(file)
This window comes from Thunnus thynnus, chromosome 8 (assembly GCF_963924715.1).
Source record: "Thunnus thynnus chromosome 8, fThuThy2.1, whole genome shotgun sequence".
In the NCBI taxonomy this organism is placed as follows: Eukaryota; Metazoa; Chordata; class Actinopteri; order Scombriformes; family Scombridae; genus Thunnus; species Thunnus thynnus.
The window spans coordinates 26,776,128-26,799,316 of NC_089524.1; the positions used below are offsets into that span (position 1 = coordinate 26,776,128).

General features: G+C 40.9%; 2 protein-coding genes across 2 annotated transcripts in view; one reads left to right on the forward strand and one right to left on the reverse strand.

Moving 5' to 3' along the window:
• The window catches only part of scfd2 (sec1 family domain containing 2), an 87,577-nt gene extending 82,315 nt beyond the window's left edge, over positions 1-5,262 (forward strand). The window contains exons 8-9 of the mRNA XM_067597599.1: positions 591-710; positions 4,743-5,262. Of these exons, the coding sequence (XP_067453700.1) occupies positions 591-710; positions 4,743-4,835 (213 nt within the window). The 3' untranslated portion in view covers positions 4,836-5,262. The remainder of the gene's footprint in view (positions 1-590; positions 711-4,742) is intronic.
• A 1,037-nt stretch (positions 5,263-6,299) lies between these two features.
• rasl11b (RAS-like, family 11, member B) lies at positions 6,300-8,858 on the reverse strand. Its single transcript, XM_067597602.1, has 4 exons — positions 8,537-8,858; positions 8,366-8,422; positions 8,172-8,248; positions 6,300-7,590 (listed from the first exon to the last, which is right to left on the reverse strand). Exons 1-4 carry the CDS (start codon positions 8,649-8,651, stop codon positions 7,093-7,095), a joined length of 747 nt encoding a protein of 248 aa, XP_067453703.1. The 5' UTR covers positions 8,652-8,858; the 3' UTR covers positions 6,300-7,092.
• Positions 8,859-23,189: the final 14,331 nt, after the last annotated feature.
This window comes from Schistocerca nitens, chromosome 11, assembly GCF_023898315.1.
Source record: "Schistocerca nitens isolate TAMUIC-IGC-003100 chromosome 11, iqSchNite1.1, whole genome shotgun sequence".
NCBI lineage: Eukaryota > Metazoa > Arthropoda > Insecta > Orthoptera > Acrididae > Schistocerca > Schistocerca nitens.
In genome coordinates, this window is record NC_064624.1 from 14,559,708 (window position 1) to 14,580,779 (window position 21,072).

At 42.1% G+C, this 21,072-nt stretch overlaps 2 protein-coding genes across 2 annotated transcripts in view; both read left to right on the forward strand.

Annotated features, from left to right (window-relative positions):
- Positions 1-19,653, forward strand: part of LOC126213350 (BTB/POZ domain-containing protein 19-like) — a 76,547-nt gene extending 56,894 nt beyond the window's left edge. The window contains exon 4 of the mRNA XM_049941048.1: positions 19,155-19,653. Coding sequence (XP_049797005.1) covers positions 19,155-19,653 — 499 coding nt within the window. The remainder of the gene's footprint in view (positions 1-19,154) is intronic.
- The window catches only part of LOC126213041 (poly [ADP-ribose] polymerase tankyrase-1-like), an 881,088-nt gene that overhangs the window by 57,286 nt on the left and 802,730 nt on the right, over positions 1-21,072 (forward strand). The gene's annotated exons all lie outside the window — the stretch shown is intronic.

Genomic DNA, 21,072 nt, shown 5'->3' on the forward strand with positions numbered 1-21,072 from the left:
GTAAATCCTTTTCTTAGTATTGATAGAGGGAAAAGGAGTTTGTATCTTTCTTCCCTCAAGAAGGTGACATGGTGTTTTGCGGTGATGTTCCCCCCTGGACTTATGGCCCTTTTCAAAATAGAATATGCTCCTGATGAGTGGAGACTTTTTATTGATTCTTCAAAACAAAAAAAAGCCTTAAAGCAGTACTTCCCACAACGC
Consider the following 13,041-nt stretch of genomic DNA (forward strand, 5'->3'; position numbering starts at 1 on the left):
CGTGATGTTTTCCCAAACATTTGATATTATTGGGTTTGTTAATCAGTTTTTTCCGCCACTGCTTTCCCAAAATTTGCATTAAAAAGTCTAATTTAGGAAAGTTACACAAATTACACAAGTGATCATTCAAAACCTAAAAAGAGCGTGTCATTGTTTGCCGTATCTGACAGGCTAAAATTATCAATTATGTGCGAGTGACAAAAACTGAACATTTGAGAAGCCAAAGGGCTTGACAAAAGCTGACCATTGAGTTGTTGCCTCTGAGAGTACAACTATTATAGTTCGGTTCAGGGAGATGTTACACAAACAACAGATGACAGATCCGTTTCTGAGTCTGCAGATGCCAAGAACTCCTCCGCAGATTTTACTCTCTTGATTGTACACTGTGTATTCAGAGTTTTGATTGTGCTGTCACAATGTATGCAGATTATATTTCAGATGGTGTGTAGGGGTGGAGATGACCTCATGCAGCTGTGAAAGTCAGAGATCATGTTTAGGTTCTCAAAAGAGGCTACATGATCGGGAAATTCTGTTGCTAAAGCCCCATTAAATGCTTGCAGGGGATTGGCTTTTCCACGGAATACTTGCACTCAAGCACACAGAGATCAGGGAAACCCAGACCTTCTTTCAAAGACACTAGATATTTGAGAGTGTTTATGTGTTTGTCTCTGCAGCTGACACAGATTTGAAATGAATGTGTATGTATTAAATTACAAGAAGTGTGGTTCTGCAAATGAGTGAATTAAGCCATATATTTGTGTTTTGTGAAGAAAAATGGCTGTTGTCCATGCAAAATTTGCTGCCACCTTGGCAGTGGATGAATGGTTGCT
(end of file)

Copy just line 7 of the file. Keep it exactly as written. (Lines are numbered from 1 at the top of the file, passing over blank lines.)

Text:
• The window catches only part of scfd2 (sec1 family domain containing 2), an 87,577-nt gene extending 82,315 nt beyond the window's left edge, over positions 1-5,262 (forward strand). The window contains exons 8-9 of the mRNA XM_067597599.1: positions 591-710; positions 4,743-5,262. Of these exons, the coding sequence (XP_067453700.1) occupies positions 591-710; positions 4,743-4,835 (213 nt within the window). The 3' untranslated portion in view covers positions 4,836-5,262. The remainder of the gene's footprint in view (positions 1-590; positions 711-4,742) is intronic.